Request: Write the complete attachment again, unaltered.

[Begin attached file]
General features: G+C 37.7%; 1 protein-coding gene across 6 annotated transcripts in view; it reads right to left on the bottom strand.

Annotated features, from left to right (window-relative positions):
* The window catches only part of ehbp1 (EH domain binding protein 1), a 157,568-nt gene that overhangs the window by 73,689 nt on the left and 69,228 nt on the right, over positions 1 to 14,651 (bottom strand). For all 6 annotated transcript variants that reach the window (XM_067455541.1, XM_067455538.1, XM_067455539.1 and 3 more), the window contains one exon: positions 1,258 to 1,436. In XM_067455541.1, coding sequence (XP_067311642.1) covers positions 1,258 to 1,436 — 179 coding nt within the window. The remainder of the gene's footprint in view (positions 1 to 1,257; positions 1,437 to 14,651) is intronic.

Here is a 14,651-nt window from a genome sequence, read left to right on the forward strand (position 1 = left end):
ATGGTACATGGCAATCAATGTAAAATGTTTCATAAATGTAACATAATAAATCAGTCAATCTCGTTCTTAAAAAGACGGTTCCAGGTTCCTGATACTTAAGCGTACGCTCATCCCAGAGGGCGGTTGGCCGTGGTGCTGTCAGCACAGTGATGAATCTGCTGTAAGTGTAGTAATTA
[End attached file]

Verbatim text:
General features: G+C 37.7%; 1 protein-coding gene across 6 annotated transcripts in view; it reads right to left on the bottom strand.

Annotated features, from left to right (window-relative positions):
* The window catches only part of ehbp1 (EH domain binding protein 1), a 157,568-nt gene that overhangs the window by 73,689 nt on the left and 69,228 nt on the right, over positions 1 to 14,651 (bottom strand). For all 6 annotated transcript variants that reach the window (XM_067455541.1, XM_067455538.1, XM_067455539.1 and 3 more), the window contains one exon: positions 1,258 to 1,436. In XM_067455541.1, coding sequence (XP_067311642.1) covers positions 1,258 to 1,436 — 179 coding nt within the window. The remainder of the gene's footprint in view (positions 1 to 1,257; positions 1,437 to 14,651) is intronic.

Here is a 14,651-nt window from a genome sequence, read left to right on the forward strand (position 1 = left end):
ATGGTACATGGCAATCAATGTAAAATGTTTCATAAATGTAACATAATAAATCAGTCAATCTCGTTCTTAAAAAGACGGTTCCAGGTTCCTGATACTTAAGCGTACGCTCATCCCAGAGGGCGGTTGGCCGTGGTGCTGTCAGCACAGTGATGAATCTGCTGTAAGTGTAGTAATTA